It is an abstract, ideal formula.

But what should I want for myself? What can I demand? What is my right? That is where unanimity ceases to exist, and it is necessarily replaced by free debate, which ends in the transaction or the Contract.

The value of a product is a common example: it summarizes all cases.

—–

Now, Reason asks itself:

Is there a science for undefinable things, on which unanimity will never practically exist, as there is one for definite things?…

It is this question to which the economic science responds.

—–

From this previous explanation, it is easy to deduce and a priori judgment that declares void the so-called science of Fourier, which aspires to [resolve] everything, mathematically, that is to say abstractly, and by means of definitions.

From this as well, the elimination of the Communist thought, which, supposing unanimity, suppresses debate, competition, contract; the very principle of conventional right!….

It is time to open the eyes of the public in that regard and especially to repress the [   ] presumption of these poor Devils who believe they have found the secret of the world when they have produced a [   ] gross naïveté.

What then is the science of indefinable things, of things on which there remains unnecessary doubt, and where unanimity is impossible?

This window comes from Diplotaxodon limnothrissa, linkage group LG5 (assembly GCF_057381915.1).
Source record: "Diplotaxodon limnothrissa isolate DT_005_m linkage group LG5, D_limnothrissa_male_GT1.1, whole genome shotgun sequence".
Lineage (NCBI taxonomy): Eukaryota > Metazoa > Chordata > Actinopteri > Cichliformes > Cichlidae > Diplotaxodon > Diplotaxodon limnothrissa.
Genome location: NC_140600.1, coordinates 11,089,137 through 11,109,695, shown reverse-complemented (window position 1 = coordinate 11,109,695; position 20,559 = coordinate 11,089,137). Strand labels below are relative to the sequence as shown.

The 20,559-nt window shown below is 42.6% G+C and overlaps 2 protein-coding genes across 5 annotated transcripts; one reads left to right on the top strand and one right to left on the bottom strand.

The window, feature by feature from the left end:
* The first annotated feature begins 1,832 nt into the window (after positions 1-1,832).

It is the science that teaches us to know the [causes], the reason, the laws that rule this very variability: and how bye judicious and equitable convention, we arrest that variability, and convert into something definite a thing that is not of that nature.

Sic Notion of dead weight [poids mort];—variable.

     Notion of maximum load [poids utile];—variable.

     Relation between one and the other;—variable.

What are the causes of these variations?—How do they come about?—What is their mode, their character?—What utility [can we] draw from them for the conduct of life? etc., etc. How to behave with them? etc.

[Working translation by Shawn P. Wilbur]

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Theory of Taxation, “General Summary” (1861)

10. — GENERAL SUMMARY.